Quality is my fear along with the pole quality. Last year we had a pole snap on a new tent. If the others had gone too we'd have had a bit of a problem.

I've had a quick look at the hex version from Luxe when I interrogated the owners. They were very polite and helpful with their views/advice/recommendations but I didn't feel right asking to crawl around inside to see the stitching.

I find it amazes me how polite people are when you, as a complete stranger, walk up to them and start asking them about the piece of kit they have which interests me. I don't do it often but when I actually pluck up the courage I find they're actually quite happy to talk about their kit. Guess we're all a bit of a gear freak at heart when it comes to our hobbies.

jk49
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Re: Pyramid or tipi tents?

Postby jk49 » 10 May 2017, 9:57am

Happy Golite Shangrila 3 owner for 3-4 years. For such a lightweight tent it is very strong, and has stood up to many bad gales and torrential nights! Its footprint allows for lots of storage room for kit around the sides, while still leaving plenty of room for 2 people to sleep. Single pole supplied with the tent is large diameter and appears indestructible.
Cons are: cooking inside in rainy weather is difficult because of no porch, also getting in and out in rainy weather can be a pain because of sloping profile, means rain drips off open flap into living area. pitching without inner needs a bit of trail and error, but not really too hard, really easy if inner is used.

Never knocked pole out, too much downward tension from 6 quality pegs.
HTH
jon

Tangled Metal
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Re: Pyramid or tipi tents?

Postby Tangled Metal » 10 May 2017, 8:31pm

The Luxe Octapeak doesn't have the inner extending all the way to the flysheet at the two porches/entrances.This leaves the flysheet overhanging the inner tent and two decent porches. The hexpeak f6 I saw was almost completely open and there was no direct path for the rain to come in unless blown in. I reckon the octapeak is the same.

Mavis2016
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Re: Pyramid or tipi tents?

Postby Mavis2016 » 11 May 2017, 6:46am

I have taken some photos but need to resize them and I can't do that on my phone I will be back within a day or two.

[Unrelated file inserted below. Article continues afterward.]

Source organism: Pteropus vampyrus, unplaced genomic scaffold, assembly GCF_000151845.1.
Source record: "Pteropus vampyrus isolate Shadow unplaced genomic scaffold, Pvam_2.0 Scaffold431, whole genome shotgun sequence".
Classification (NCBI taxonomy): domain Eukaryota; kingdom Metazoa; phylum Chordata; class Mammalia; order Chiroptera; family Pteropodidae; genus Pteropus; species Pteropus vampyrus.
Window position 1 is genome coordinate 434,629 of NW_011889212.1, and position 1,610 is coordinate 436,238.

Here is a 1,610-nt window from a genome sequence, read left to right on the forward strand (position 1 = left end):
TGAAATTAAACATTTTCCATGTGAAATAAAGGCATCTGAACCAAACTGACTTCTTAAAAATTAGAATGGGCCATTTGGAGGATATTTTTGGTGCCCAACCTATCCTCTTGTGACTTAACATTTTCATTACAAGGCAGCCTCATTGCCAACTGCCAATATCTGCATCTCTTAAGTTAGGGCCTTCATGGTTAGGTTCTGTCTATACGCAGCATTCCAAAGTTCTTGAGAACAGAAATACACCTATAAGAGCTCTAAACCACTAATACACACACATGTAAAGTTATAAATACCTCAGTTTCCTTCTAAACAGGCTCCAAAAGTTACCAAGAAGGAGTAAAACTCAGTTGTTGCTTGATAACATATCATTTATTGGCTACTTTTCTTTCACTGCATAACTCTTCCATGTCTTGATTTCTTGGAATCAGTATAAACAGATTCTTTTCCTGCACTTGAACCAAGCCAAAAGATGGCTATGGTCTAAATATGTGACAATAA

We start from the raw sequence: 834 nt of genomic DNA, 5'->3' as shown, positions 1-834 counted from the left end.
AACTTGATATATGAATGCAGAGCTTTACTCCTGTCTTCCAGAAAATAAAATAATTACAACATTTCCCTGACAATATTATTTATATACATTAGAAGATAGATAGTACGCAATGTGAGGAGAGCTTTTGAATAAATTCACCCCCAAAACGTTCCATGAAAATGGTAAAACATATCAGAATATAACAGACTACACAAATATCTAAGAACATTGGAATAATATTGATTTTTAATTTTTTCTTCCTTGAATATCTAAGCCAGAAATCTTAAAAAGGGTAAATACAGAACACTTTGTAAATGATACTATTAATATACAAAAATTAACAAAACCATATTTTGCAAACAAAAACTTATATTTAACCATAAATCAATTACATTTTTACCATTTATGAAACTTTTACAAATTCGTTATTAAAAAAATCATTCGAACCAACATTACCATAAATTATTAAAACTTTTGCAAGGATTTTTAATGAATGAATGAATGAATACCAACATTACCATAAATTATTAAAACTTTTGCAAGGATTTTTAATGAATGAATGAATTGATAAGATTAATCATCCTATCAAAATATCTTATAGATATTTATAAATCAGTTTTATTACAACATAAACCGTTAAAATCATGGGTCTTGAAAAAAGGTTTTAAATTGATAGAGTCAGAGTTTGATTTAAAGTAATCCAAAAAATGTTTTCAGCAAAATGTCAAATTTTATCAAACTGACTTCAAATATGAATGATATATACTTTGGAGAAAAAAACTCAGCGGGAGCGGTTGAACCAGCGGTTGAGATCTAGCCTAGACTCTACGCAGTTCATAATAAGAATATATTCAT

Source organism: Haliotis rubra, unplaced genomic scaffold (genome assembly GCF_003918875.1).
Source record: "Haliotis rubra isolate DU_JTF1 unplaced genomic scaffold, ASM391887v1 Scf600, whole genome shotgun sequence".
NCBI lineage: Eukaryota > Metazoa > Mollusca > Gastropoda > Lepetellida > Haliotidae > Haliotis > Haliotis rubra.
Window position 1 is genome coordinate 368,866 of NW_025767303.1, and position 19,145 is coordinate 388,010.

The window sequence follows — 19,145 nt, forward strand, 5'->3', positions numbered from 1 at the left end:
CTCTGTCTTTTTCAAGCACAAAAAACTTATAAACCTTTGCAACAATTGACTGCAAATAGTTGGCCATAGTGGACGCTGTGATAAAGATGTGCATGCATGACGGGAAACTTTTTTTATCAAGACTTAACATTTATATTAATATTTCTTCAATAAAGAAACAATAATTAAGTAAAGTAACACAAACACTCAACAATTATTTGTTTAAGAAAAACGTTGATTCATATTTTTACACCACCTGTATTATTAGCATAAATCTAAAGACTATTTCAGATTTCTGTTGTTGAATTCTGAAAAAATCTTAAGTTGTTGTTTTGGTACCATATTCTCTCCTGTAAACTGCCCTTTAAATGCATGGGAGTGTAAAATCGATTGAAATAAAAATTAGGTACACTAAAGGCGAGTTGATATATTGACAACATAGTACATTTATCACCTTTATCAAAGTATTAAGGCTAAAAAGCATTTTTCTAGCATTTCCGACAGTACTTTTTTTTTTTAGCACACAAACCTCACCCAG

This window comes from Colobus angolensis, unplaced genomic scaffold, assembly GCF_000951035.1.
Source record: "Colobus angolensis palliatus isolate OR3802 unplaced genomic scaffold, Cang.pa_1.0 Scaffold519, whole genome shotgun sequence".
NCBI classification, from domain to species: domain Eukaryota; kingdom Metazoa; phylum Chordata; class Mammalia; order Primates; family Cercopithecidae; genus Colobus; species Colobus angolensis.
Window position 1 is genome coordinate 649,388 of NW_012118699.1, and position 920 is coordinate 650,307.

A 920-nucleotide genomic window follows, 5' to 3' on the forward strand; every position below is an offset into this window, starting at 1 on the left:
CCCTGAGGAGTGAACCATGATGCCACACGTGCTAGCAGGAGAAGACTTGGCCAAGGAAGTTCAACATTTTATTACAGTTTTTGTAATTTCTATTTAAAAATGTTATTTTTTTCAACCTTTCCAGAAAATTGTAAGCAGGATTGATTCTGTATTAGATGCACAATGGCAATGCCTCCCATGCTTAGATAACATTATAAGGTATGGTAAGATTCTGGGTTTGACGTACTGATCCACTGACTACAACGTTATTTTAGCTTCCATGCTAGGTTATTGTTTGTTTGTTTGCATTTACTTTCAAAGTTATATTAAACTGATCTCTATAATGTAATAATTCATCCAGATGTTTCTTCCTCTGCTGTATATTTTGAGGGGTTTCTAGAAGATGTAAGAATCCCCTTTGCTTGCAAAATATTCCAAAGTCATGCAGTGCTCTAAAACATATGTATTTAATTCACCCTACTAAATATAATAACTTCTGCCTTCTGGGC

The tent is very good though, we do view this sort of tent as almost a consumable like tyres. Our summer trip to the Netherlands would cost £1400 plus in accommodation without a tent (we weren't planning on camping until last week). So one trip and it has more than paid for itself. If it failed in year three we wouldn't be too upset, not that we expect that.

It has one, replaceable, pole, not much else can go wrong that can't be repaired.

Mavis2016
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Re: Pyramid or tipi tents?

Postby Mavis2016 » 12 May 2017, 5:02pm

Photos. We do use extra lines from the reflective tabs half way up, just dyneema cord that we had left over from another other tent. Stitching/zips are as good as our TN tent.
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bikepacker
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Re: Pyramid or tipi tents?

Postby bikepacker » 12 May 2017, 5:32pm

I have had three tipi style tents and never got on with them. Always something not quite right. If I decide I need to have a tent with more height I take my Zephyros 3 living. It has far more useable space.
There is your way. There is my way. But there is no "the way".

Tangled Metal
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Re: Pyramid or tipi tents?

Postby Tangled Metal » 12 May 2017, 10:01pm

Thank you for the photographs. They clearly show the stitching is good IMHO.

Our hoolie 3etc certainly wasn't anywhere close to that. Stitching was not that straight. Straight runs were actually stitching runs stopped mid run then restarted with the back and forth stitching to catch the break. Things like that, basically not good at all. Some vango tents are like that but I've yet to have one fail at the stitching.

I suspect we'll get this octapeak tent.

One last question, did you buy the 197x pole that is recommended? There's a longer one at 233x IIRC that's supposedly suitable for this tipi tent.

Mavis2016
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Re: Pyramid or tipi tents?

Postby Mavis2016 » 13 May 2017, 8:01am

We bought the 197x pole. The other one weighs 60% more and we figured that the recommended one must be adequate or they wouldn't be recommending it.

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Gattonero
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Re: Pyramid or tipi tents?

Postby Gattonero » 13 May 2017, 8:23am

Tangled Metal wrote:Thank you for the photographs. They clearly show the stitching is good IMHO.
...


Even if the stitching is good, the fabric has to be good either :wink:
It is by riding a bicycle that you learn the contours of a country best,
since you have to sweat up the hills and coast down them.
Thus you remember them as they actually are...